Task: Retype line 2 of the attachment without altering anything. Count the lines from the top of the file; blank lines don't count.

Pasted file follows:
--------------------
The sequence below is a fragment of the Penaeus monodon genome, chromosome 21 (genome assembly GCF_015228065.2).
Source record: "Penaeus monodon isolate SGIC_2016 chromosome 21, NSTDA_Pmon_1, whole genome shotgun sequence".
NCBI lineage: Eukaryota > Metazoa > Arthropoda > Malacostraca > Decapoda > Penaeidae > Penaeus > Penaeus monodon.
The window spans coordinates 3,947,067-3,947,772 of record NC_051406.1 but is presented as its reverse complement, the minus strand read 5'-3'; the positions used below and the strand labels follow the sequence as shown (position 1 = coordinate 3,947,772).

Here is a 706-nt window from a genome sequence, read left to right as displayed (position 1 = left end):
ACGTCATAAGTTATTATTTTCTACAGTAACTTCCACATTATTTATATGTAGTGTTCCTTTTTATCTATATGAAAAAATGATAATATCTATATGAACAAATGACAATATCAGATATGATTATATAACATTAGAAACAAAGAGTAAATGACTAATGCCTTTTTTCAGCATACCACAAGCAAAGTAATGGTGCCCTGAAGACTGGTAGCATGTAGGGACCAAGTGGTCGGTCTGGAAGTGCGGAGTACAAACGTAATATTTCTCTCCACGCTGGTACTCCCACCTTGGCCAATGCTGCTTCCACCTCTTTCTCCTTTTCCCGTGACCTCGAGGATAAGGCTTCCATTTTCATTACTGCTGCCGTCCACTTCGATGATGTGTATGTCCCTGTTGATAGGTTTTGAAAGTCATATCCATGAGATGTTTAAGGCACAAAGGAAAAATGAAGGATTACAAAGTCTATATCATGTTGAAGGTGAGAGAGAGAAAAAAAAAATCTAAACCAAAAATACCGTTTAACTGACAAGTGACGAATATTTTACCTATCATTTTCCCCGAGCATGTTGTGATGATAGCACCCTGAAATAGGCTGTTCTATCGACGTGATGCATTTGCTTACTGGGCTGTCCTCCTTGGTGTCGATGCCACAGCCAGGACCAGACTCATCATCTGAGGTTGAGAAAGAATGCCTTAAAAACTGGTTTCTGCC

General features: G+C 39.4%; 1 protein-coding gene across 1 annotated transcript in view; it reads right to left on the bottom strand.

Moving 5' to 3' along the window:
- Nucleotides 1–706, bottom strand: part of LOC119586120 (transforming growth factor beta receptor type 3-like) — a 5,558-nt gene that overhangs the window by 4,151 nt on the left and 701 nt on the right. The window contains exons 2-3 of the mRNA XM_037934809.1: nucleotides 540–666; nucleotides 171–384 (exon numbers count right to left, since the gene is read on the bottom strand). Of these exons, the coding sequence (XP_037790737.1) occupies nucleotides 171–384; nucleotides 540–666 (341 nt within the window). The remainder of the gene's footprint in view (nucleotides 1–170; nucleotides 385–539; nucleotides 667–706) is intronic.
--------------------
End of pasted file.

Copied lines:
Source record: "Penaeus monodon isolate SGIC_2016 chromosome 21, NSTDA_Pmon_1, whole genome shotgun sequence".